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The Early Word: New Non-Fiction Books for the Week of June 30, 2008

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I've done the math, and this week's slim pickin's officially adds ups to a smattering. Let the firework [singular] begin:

Patton: Legendary World War II Commander (Military Profiles)
By Martin Blumenson, Kevin M. Hymel

“Old Blood and Guts'' George S. Patton comes under the scrutiny of the author of The Patton Papers and one-time member of the general's staff. Blumenson bolsters his portrayal with an interpretive analysis of Patton's paradoxical personality — the courageous and gruff leader who was at the same time an emotional and insecure wreck — running rampant throughout this American hero. Moreover, Blumenson goes on, Patton remained uneasy all his life with the differences between himself and the ideal he desperately wished to embody.

A Simple Life – Gift Edition
By Wanda E. Brunstetter

Wanda Brunstetter, author of the best-selling Amish-themed novel The Storekeeper's Daughter, takes us on a literary tour of Amish country, offering 60 thought-provoking and encouraging lessons in a special edition of the devotional The Simple Life.

The Dancer Within

By Rose Eichenbaum

Covering a wide array of artists, from the worlds of cinema, Broadway, ballet and modern dance — including Rita Moreno, Russ Tamblyn, Cynthia Gregory, Liza Minnelli, Dudley Williams, and Mitzi Gaynor — The Dancer Within is a collection of photographic portraits, short essays, and confessional interviews. Rose Eichenbaum is an award-winning photographer and author of Masters of Movement: Portraits of America's Great Choreographers (2004).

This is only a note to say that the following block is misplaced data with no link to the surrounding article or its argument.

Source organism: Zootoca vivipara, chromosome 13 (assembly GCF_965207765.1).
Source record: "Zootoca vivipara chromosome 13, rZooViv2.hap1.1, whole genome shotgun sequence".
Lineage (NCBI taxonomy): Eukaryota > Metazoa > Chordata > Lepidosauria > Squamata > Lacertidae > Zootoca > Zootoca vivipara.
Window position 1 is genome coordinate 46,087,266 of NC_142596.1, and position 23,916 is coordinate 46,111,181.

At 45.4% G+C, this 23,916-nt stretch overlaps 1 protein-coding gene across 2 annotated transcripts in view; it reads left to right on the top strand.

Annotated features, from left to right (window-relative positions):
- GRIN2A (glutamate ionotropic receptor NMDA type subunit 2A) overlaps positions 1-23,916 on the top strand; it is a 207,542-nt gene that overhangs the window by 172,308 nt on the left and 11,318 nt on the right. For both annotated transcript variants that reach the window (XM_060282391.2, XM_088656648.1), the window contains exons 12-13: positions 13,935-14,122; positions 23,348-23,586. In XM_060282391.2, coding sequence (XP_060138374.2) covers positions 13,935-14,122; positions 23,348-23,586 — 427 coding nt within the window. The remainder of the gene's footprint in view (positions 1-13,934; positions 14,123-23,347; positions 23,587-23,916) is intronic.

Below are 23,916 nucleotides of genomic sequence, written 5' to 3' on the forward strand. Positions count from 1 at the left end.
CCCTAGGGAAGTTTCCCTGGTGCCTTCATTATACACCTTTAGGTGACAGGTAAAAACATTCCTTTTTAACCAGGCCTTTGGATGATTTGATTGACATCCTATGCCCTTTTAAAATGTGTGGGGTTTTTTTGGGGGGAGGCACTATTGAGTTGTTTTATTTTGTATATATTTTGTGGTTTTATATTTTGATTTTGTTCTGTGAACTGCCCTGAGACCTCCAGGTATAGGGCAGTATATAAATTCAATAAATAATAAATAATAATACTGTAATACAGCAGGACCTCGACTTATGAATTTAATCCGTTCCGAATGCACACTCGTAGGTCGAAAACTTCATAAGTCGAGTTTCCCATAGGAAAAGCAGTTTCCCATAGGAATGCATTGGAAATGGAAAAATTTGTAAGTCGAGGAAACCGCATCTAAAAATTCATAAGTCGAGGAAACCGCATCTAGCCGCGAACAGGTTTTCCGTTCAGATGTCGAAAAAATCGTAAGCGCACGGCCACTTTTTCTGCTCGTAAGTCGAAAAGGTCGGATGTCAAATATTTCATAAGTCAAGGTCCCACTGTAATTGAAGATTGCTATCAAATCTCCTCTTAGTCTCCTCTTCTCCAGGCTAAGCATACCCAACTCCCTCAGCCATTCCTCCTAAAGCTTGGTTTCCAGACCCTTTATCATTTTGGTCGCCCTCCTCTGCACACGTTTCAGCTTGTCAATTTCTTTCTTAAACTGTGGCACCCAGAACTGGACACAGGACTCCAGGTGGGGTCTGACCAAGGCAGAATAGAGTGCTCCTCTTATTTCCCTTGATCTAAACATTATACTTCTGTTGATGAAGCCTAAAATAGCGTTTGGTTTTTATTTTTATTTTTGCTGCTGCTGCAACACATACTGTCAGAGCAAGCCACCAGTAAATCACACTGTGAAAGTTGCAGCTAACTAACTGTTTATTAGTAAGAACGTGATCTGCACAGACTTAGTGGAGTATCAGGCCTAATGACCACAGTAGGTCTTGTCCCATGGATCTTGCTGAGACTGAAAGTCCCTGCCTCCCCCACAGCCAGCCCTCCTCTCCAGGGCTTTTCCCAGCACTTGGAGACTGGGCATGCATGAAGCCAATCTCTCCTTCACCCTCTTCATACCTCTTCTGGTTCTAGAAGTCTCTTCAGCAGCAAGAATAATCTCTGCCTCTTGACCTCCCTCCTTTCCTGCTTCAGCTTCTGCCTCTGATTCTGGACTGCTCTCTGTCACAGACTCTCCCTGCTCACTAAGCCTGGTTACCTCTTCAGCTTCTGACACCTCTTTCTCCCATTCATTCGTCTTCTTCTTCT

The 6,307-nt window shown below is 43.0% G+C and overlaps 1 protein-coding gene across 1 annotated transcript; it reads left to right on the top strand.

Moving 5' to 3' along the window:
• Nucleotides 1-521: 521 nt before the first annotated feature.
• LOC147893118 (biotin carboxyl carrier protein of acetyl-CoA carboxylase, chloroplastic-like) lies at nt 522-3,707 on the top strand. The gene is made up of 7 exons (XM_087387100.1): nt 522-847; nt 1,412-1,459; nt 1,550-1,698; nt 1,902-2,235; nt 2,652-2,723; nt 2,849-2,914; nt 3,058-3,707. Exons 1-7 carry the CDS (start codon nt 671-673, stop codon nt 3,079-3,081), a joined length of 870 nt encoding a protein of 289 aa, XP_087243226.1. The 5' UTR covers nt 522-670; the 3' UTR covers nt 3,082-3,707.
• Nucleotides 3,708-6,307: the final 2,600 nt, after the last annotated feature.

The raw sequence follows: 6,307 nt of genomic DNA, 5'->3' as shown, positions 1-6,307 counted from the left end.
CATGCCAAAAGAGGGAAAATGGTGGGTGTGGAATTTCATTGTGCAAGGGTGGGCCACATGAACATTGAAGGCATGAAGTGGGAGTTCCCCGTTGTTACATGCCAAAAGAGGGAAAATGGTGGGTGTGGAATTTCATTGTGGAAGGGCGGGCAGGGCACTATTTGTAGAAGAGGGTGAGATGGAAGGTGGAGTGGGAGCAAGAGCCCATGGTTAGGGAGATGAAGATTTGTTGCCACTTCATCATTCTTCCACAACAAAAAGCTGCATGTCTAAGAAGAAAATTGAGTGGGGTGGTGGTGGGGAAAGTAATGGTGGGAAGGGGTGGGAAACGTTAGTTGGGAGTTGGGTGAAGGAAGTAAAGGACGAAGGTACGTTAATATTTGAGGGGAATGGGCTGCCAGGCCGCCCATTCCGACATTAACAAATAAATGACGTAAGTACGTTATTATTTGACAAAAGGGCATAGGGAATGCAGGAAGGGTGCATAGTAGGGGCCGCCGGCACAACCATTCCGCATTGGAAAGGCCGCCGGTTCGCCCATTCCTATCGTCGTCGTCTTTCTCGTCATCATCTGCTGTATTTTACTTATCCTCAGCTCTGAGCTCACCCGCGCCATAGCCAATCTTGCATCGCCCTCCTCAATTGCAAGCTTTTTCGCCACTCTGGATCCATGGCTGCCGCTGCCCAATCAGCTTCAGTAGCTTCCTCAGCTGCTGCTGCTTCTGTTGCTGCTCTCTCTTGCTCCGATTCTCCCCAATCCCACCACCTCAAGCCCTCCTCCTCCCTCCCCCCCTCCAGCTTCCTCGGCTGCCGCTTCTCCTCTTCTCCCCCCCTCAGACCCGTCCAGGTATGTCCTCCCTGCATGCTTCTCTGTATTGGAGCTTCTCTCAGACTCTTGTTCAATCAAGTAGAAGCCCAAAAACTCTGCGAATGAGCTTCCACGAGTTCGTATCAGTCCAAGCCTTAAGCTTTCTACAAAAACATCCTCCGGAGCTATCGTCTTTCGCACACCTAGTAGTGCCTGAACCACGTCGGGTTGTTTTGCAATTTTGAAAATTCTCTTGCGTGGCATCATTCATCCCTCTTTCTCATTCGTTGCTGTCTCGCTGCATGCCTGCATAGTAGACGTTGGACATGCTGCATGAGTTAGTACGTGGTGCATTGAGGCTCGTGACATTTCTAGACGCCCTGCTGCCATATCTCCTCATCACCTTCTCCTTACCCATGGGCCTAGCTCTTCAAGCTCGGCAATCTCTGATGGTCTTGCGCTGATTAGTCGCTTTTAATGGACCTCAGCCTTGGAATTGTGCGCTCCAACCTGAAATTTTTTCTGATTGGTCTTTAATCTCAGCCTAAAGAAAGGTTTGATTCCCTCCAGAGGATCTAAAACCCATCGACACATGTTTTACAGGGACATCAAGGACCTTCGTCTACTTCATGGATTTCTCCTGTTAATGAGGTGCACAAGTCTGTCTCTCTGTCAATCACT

Rome 1960: The Olympics That Changed the World
By David Maraniss

Many roads lead back to the 1960 Olympics in Rome, which saw the first televised Olympics, the first doping scandal, the first athlete paid for wearing a certain brand of shoes. Civil rights materialized as an issue, with black athletes emerging as super-stars and gold-medal winners, and women athletes into the winner‘s circles. The cold war heated up in a city that swarmed with spies and rumors of defections. East and West Germans competed as a unified team less than a year before the Berlin Wall. There was dispute over the two Chinas. There was, of course, much, much more.

David Maraniss has written a masterfully-interwoven narrative of events, themes and characters, and brings a complex and fascinating time alive. Furthermore, he illustrates how Rome 1960 anticipated a new era, both in sports and international competition, and connects The Olympics That Changed the World to the world today.

Golden Bones: An Extraordinary Journey from Hell in Cambodia to a New Life in America
By Sichan Siv

The stirring chronicle of a man who escaped genocidal Cambodia, became a U.S. citizen, then served in both Bush administrations. In the wake of the Vietnam War in 1975, Siv got caught up in the murderous campaign of social re-engineering unleashed on that Southeast Asian country and later — forced to leave his middle-class Cambodian family behind in a labor camp — he set out to find freedom. Siv survived numerous brushes with death but, in a compelling account of triumph, makes it to Thailand and eventually the U.S. to continue to tell the tale.

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